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Karen Sue Williams Jones, 67, died March 29, 2019, in Kingman, Arizona. She was born in McMinnville, Oregon, and raised in Yamhill, Oregon.
Constance McNeill, 83, died March 30, 2019 in Klawock. She was born Constance Williams on Dec. 24, 1935, in Klawock.
Geraldine Dix, 46, died Feb. 7, 2019, in Klawock. She was born Geraldine McNeill on April 14, 1972, at Mt. Edgecumbe.
3/19/2019
Speaking up

A record number of Alaskans turned out this past week to tell the House Transportation Committee what they think about the Alaska Marine Highway System and the service it provides.

More than 600 people signed up to testify during the hearings on Tuesday and Thursday, and 241 people submitted written testimony, according to information from the Alaska House majority organization.

That’s a lot of people.

It was the “highest recorded on any topic since the Legislative Information Office began recording testimony,” according to the majority announcement.

And the people who took the time to attend the hearings and state their opinions weren’t from just one part of Alaska. They were from across the coastal regions — including Ketchikan, Metlakatla and Prince of Wales Island — and beyond.

What could bring so many voices together? The proposed state operating and capital budgets that would spell the end of the ferry system and facilitate the sale of the existing vessels and terminals. No Alaskan can be surprised that the public testimony was overwhelmingly against the AMHS proposals made by Gev. Mike Dunelavy.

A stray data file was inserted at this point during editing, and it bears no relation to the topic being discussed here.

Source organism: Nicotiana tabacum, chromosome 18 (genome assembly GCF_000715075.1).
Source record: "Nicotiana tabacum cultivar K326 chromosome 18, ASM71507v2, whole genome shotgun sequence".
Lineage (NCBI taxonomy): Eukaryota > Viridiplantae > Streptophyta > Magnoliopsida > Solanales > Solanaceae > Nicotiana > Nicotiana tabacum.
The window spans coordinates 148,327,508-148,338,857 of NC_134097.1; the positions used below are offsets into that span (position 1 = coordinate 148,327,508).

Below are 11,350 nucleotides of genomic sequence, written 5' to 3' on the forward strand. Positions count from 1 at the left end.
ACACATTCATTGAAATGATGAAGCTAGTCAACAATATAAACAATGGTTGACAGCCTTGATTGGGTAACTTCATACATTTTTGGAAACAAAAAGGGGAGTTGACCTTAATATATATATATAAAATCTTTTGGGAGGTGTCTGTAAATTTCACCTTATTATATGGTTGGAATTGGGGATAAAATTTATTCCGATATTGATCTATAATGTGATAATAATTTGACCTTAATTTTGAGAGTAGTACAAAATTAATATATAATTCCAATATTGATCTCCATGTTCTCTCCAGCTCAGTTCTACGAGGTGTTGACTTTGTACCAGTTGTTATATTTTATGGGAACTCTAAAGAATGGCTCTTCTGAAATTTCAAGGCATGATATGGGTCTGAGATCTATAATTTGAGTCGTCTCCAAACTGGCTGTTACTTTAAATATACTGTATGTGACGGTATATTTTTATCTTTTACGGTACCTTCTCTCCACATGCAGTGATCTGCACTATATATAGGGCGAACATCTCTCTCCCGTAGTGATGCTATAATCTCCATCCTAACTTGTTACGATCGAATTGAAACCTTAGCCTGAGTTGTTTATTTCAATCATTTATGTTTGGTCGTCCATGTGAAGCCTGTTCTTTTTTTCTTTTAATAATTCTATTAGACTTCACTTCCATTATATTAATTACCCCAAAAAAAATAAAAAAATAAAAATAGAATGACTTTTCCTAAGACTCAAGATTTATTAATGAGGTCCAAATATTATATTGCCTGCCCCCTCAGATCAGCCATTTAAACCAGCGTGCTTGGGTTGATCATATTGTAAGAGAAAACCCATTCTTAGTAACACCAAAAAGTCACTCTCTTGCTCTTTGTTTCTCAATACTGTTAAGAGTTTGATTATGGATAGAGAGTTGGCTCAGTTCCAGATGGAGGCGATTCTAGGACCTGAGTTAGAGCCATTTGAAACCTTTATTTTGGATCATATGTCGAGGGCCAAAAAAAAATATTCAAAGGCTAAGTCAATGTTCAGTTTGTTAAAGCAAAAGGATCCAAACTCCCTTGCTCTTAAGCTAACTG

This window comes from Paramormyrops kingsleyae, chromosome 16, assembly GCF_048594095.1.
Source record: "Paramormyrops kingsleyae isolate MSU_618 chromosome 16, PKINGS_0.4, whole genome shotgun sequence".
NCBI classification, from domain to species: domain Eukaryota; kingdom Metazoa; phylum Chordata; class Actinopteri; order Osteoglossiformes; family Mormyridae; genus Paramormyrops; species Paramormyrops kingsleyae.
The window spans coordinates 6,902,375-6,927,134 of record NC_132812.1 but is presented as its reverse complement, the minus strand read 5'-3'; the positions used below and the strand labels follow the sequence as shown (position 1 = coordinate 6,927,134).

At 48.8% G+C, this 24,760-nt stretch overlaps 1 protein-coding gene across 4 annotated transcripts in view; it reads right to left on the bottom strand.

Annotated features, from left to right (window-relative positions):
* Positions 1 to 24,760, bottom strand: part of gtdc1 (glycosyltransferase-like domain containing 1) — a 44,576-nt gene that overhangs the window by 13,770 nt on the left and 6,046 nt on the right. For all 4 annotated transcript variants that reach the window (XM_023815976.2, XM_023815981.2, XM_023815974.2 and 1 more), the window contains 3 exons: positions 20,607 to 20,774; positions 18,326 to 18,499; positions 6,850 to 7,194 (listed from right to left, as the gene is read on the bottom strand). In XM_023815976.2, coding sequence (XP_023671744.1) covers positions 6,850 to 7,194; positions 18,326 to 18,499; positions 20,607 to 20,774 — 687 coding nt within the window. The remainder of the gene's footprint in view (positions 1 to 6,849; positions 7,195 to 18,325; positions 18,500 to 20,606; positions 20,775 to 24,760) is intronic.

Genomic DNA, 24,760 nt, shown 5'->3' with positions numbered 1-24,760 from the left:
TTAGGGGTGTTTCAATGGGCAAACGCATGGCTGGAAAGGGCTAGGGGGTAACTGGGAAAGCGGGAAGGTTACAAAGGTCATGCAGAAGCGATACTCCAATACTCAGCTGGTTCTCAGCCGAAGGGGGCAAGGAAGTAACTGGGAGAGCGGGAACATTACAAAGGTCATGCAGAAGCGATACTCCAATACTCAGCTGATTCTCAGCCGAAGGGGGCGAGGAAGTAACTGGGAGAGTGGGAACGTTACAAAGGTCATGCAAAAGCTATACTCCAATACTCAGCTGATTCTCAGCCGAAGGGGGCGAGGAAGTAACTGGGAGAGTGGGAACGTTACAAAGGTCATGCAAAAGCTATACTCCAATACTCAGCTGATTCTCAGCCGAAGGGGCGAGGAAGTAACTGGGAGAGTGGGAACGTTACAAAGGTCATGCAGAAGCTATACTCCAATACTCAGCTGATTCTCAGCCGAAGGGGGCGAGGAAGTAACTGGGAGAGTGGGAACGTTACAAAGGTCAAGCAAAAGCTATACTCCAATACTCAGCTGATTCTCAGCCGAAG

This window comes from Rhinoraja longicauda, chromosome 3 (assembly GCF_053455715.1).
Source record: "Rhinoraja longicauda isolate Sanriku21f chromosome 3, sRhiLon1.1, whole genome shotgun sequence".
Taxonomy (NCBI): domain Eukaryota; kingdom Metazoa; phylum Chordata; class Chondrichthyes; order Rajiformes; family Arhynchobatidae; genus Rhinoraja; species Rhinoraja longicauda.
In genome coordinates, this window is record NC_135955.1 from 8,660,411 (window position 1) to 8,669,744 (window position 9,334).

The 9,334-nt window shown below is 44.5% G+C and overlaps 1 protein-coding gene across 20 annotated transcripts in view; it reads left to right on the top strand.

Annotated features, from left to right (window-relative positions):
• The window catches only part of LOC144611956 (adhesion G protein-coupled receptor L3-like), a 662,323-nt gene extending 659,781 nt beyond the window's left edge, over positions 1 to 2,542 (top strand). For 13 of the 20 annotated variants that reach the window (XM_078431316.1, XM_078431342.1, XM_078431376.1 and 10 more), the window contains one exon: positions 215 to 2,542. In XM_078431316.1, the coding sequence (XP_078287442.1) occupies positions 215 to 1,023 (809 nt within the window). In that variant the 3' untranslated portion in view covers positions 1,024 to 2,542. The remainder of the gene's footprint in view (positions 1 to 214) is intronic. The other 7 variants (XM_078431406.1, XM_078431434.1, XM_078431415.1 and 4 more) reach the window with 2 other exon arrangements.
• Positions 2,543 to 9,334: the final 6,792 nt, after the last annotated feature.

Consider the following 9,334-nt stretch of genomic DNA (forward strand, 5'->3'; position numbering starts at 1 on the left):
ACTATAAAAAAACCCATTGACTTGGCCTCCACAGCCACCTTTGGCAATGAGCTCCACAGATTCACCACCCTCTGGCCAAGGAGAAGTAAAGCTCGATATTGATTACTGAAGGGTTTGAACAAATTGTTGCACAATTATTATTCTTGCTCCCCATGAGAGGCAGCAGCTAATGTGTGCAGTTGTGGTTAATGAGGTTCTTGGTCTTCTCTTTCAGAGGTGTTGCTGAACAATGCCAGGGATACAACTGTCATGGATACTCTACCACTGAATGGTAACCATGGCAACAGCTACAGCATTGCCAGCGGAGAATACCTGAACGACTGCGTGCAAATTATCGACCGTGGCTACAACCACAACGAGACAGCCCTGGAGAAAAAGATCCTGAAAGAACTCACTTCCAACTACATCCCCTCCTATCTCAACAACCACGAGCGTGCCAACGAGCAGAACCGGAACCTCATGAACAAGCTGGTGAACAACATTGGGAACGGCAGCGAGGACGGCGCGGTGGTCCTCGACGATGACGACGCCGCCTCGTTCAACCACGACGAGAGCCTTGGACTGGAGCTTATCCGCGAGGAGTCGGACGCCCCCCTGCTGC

“This is irrefutable evidence that Alaskans are unwilling to accept dramatic cuts to the Alaska Marine Highway System,” Rep. Louise Stutes, the Kodiak Republican who co-chairs the House Transportation Committee, said in a prepared statement published Friday.

Irrefutable evidence. Impossible to misinterpret. Difficult to ignore.

Since unveiling its proposed budgets on Feb. 13, the administration has been clear that it made few if any attempts to analyze or understand the potential impacts of its proposals.

Now it’s up to Alaskans who do understand the likely impacts to fill the void by speaking up.

They did so this past week regarding AMHS. They can do so next weekend on the whole range of budget proposals.

The House Finance Committee has taken the unprecedented step in scheduling public hearings in Ketchikan and seven other Alaska communities this weekend to hear directly from the public — in communities in which they live — about the governor’s budget proposals.

Scheduling the public hearings has been criticized by some, such as Rep. Colleen Sullivan-Leonard, R-Wasilla, as wasting money in a “disingenuous and irresponsible” effort to “peddle political motives.”

Perhaps if the governor and his budget director had bothered to gather input before dropping a disingenuous, irresponsible and politically motivated budget proposal, it wouldn’t be so necessary to extend opportunities for Alaskans to provide input now.

The House Finance Committee is correct to schedule these hearings this weekend, and to encourage Alaskans to participate.

In Ketchikan, the public hearing opportunity is from 12 p.m. to 3 p.m. Saturday at the Ted Ferry Civic Center.

Let your voice be heard.